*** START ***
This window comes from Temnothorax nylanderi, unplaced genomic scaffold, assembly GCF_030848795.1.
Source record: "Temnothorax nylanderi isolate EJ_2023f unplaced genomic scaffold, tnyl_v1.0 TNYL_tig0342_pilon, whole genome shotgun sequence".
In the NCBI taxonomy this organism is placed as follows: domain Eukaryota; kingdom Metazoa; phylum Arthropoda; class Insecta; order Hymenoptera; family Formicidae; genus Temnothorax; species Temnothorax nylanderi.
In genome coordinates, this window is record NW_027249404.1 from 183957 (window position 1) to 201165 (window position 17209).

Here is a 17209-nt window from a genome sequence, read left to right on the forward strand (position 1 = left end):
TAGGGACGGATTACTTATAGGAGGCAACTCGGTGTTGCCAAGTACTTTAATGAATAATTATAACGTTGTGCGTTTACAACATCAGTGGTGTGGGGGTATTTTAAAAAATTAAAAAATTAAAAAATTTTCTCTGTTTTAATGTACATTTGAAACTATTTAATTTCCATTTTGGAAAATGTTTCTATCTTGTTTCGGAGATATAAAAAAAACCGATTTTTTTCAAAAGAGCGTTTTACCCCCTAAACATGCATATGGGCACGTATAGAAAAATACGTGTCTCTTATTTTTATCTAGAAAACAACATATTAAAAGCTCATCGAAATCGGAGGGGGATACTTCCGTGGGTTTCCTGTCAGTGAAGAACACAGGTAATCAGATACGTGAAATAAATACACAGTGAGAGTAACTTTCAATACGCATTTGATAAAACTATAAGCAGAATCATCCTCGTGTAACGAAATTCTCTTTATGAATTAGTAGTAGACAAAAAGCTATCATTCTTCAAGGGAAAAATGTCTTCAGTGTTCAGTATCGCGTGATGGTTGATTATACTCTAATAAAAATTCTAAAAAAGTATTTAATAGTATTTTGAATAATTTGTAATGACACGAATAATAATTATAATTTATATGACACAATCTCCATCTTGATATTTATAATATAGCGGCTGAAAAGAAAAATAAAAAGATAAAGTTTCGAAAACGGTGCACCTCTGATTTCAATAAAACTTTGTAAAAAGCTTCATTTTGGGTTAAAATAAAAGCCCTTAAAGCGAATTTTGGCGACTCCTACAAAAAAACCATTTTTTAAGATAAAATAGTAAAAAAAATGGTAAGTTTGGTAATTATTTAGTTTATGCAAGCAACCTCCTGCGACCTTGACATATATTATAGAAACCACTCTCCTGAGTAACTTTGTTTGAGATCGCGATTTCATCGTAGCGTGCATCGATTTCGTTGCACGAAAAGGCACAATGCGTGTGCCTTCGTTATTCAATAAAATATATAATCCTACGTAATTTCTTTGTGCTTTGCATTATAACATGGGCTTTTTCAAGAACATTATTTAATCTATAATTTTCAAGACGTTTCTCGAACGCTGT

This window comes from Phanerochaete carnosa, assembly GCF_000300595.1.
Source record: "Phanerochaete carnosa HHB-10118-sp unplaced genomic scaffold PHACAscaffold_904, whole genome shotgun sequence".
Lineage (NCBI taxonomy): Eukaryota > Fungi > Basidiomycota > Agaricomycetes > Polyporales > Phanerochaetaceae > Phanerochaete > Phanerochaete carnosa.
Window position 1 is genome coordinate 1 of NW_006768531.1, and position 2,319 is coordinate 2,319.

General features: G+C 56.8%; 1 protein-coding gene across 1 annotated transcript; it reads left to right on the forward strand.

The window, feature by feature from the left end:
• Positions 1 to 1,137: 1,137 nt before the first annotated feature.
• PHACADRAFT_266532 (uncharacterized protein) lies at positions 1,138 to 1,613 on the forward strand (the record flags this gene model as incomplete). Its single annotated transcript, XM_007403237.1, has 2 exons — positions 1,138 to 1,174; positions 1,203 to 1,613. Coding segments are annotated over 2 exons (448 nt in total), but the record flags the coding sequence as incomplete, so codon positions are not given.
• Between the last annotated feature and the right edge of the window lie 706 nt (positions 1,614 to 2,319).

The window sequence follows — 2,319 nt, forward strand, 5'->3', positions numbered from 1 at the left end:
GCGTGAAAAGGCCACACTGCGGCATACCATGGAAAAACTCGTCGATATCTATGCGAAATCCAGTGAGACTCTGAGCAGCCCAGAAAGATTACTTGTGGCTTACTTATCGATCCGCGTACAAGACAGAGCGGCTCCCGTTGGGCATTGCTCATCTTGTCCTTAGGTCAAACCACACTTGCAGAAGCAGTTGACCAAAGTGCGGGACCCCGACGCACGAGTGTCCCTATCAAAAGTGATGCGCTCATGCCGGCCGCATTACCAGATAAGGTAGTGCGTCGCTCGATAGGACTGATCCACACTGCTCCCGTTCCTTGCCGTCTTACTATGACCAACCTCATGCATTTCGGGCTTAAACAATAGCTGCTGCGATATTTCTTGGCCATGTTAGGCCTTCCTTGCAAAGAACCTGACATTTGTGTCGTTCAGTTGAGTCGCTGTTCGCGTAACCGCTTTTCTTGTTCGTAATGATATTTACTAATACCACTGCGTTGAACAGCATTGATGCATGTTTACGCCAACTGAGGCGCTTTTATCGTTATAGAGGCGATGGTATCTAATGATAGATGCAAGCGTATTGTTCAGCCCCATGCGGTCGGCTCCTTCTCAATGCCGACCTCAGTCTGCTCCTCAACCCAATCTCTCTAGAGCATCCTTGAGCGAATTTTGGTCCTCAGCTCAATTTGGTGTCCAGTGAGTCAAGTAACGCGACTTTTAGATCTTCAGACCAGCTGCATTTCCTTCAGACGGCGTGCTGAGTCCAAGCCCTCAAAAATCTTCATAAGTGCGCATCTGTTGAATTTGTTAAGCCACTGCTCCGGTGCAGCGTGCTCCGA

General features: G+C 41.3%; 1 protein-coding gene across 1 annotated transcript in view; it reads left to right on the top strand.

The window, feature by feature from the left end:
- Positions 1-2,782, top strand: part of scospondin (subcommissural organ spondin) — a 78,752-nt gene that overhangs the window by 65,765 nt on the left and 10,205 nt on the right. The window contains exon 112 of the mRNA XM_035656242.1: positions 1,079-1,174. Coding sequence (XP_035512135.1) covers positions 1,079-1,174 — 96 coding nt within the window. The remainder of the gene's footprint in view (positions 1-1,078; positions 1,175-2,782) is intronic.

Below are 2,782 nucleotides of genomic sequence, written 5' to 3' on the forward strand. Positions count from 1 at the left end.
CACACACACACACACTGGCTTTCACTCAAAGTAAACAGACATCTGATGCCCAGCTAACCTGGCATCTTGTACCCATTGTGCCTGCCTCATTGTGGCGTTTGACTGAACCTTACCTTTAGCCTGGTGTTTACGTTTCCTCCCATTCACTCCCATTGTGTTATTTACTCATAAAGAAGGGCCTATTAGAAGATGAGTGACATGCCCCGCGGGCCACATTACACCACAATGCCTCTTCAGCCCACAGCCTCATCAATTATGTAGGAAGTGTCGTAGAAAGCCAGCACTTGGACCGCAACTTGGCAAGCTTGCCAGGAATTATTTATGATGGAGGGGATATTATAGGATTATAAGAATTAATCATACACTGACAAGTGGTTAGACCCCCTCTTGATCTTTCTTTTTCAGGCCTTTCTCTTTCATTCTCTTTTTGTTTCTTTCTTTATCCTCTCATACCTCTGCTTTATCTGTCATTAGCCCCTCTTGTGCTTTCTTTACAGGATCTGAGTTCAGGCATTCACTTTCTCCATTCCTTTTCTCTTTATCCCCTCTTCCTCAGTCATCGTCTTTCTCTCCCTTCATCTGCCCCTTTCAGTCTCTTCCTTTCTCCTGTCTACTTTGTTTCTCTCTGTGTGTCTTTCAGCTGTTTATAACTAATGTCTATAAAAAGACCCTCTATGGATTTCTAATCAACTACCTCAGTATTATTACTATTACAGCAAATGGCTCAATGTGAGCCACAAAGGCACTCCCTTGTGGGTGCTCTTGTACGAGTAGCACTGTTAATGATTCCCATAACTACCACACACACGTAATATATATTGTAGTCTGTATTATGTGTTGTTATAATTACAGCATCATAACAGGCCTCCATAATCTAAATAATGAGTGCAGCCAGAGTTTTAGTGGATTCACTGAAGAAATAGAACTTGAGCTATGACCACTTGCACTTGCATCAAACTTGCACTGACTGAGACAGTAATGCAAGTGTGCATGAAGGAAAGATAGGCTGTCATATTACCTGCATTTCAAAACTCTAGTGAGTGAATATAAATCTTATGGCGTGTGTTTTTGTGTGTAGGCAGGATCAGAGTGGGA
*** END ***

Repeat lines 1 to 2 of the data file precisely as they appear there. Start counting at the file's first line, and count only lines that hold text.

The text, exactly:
This window comes from Temnothorax nylanderi, unplaced genomic scaffold, assembly GCF_030848795.1.
Source record: "Temnothorax nylanderi isolate EJ_2023f unplaced genomic scaffold, tnyl_v1.0 TNYL_tig0342_pilon, whole genome shotgun sequence".